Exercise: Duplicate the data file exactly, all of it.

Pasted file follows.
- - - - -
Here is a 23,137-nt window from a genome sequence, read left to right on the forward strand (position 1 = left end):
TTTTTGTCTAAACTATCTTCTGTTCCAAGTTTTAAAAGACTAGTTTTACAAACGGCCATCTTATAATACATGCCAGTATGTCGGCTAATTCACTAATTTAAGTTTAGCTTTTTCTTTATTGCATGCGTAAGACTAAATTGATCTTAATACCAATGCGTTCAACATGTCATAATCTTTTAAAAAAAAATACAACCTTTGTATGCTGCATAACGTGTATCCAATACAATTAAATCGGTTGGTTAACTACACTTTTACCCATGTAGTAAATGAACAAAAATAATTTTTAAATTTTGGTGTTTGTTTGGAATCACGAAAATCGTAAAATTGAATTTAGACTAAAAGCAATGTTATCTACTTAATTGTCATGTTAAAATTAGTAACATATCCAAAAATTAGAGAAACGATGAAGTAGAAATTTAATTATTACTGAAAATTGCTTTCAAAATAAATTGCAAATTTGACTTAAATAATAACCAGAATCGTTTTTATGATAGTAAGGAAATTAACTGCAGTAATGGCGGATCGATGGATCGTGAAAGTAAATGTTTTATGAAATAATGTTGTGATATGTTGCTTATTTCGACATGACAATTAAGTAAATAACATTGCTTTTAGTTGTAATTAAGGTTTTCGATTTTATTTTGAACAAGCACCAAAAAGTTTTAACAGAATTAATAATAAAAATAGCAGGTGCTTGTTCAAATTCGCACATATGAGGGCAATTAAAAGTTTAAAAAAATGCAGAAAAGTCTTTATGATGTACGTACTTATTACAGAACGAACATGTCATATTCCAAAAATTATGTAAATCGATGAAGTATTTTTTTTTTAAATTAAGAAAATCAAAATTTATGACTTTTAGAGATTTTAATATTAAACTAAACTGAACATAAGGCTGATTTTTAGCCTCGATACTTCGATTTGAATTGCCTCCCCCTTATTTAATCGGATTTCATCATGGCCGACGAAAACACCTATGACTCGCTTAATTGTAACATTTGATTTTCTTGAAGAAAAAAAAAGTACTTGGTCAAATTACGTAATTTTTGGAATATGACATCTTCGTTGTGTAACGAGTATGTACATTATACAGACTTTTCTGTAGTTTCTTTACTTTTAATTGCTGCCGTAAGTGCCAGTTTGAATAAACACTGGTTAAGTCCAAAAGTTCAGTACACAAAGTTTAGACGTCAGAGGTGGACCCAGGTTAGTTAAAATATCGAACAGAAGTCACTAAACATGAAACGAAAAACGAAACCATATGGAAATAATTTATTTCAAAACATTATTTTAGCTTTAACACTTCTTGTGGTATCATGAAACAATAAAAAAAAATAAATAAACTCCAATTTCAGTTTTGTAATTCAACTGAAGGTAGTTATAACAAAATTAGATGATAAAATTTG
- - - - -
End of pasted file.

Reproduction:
Here is a 23,137-nt window from a genome sequence, read left to right on the forward strand (position 1 = left end):
TTTTTGTCTAAACTATCTTCTGTTCCAAGTTTTAAAAGACTAGTTTTACAAACGGCCATCTTATAATACATGCCAGTATGTCGGCTAATTCACTAATTTAAGTTTAGCTTTTTCTTTATTGCATGCGTAAGACTAAATTGATCTTAATACCAATGCGTTCAACATGTCATAATCTTTTAAAAAAAAATACAACCTTTGTATGCTGCATAACGTGTATCCAATACAATTAAATCGGTTGGTTAACTACACTTTTACCCATGTAGTAAATGAACAAAAATAATTTTTAAATTTTGGTGTTTGTTTGGAATCACGAAAATCGTAAAATTGAATTTAGACTAAAAGCAATGTTATCTACTTAATTGTCATGTTAAAATTAGTAACATATCCAAAAATTAGAGAAACGATGAAGTAGAAATTTAATTATTACTGAAAATTGCTTTCAAAATAAATTGCAAATTTGACTTAAATAATAACCAGAATCGTTTTTATGATAGTAAGGAAATTAACTGCAGTAATGGCGGATCGATGGATCGTGAAAGTAAATGTTTTATGAAATAATGTTGTGATATGTTGCTTATTTCGACATGACAATTAAGTAAATAACATTGCTTTTAGTTGTAATTAAGGTTTTCGATTTTATTTTGAACAAGCACCAAAAAGTTTTAACAGAATTAATAATAAAAATAGCAGGTGCTTGTTCAAATTCGCACATATGAGGGCAATTAAAAGTTTAAAAAAATGCAGAAAAGTCTTTATGATGTACGTACTTATTACAGAACGAACATGTCATATTCCAAAAATTATGTAAATCGATGAAGTATTTTTTTTTTAAATTAAGAAAATCAAAATTTATGACTTTTAGAGATTTTAATATTAAACTAAACTGAACATAAGGCTGATTTTTAGCCTCGATACTTCGATTTGAATTGCCTCCCCCTTATTTAATCGGATTTCATCATGGCCGACGAAAACACCTATGACTCGCTTAATTGTAACATTTGATTTTCTTGAAGAAAAAAAAAGTACTTGGTCAAATTACGTAATTTTTGGAATATGACATCTTCGTTGTGTAACGAGTATGTACATTATACAGACTTTTCTGTAGTTTCTTTACTTTTAATTGCTGCCGTAAGTGCCAGTTTGAATAAACACTGGTTAAGTCCAAAAGTTCAGTACACAAAGTTTAGACGTCAGAGGTGGACCCAGGTTAGTTAAAATATCGAACAGAAGTCACTAAACATGAAACGAAAAACGAAACCATATGGAAATAATTTATTTCAAAACATTATTTTAGCTTTAACACTTCTTGTGGTATCATGAAACAATAAAAAAAAATAAATAAACTCCAATTTCAGTTTTGTAATTCAACTGAAGGTAGTTATAACAAAATTAGATGATAAAATTTG